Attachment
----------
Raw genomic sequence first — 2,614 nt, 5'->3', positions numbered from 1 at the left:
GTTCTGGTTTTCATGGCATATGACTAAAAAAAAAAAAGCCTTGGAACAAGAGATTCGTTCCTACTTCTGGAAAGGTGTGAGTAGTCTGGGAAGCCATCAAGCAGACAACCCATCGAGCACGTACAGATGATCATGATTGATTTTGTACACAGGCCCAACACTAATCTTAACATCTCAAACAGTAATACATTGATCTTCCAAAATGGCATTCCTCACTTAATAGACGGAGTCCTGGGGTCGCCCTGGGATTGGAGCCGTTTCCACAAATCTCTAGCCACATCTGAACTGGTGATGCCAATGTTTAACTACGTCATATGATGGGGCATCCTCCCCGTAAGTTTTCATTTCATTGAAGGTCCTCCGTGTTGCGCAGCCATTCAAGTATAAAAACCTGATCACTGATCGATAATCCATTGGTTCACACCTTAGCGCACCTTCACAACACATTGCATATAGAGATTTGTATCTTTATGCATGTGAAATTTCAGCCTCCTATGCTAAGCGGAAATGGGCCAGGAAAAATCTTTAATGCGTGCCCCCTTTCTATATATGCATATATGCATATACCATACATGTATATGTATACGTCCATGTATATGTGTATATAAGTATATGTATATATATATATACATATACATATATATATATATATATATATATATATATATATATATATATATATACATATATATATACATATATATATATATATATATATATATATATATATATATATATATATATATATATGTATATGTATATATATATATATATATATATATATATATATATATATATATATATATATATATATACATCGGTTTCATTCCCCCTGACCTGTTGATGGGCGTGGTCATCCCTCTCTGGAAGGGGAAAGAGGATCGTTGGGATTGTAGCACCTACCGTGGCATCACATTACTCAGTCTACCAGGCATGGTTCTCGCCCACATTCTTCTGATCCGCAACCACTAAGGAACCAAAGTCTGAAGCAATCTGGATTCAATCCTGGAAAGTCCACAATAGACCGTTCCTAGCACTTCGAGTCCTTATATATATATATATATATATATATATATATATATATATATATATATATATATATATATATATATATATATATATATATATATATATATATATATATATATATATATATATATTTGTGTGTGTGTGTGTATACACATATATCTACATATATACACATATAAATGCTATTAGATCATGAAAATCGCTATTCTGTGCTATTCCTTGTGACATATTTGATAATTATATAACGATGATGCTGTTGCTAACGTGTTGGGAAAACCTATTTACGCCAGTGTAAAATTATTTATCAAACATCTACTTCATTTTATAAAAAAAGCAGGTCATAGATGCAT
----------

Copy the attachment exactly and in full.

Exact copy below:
Raw genomic sequence first — 2,614 nt, 5'->3', positions numbered from 1 at the left:
GTTCTGGTTTTCATGGCATATGACTAAAAAAAAAAAAGCCTTGGAACAAGAGATTCGTTCCTACTTCTGGAAAGGTGTGAGTAGTCTGGGAAGCCATCAAGCAGACAACCCATCGAGCACGTACAGATGATCATGATTGATTTTGTACACAGGCCCAACACTAATCTTAACATCTCAAACAGTAATACATTGATCTTCCAAAATGGCATTCCTCACTTAATAGACGGAGTCCTGGGGTCGCCCTGGGATTGGAGCCGTTTCCACAAATCTCTAGCCACATCTGAACTGGTGATGCCAATGTTTAACTACGTCATATGATGGGGCATCCTCCCCGTAAGTTTTCATTTCATTGAAGGTCCTCCGTGTTGCGCAGCCATTCAAGTATAAAAACCTGATCACTGATCGATAATCCATTGGTTCACACCTTAGCGCACCTTCACAACACATTGCATATAGAGATTTGTATCTTTATGCATGTGAAATTTCAGCCTCCTATGCTAAGCGGAAATGGGCCAGGAAAAATCTTTAATGCGTGCCCCCTTTCTATATATGCATATATGCATATACCATACATGTATATGTATACGTCCATGTATATGTGTATATAAGTATATGTATATATATATATACATATACATATATATATATATATATATATATATATATATATATATATATATATACATATATATATACATATATATATATATATATATATATATATATATATATATATATATATATATATATGTATATGTATATATATATATATATATATATATATATATATATATATATATATATATATATATATACATCGGTTTCATTCCCCCTGACCTGTTGATGGGCGTGGTCATCCCTCTCTGGAAGGGGAAAGAGGATCGTTGGGATTGTAGCACCTACCGTGGCATCACATTACTCAGTCTACCAGGCATGGTTCTCGCCCACATTCTTCTGATCCGCAACCACTAAGGAACCAAAGTCTGAAGCAATCTGGATTCAATCCTGGAAAGTCCACAATAGACCGTTCCTAGCACTTCGAGTCCTTATATATATATATATATATATATATATATATATATATATATATATATATATATATATATATATATATATATATATATATATATATATATATATATATATATATATATATATATTTGTGTGTGTGTGTGTATACACATATATCTACATATATACACATATAAATGCTATTAGATCATGAAAATCGCTATTCTGTGCTATTCCTTGTGACATATTTGATAATTATATAACGATGATGCTGTTGCTAACGTGTTGGGAAAACCTATTTACGCCAGTGTAAAATTATTTATCAAACATCTACTTCATTTTATAAAAAAAGCAGGTCATAGATGCAT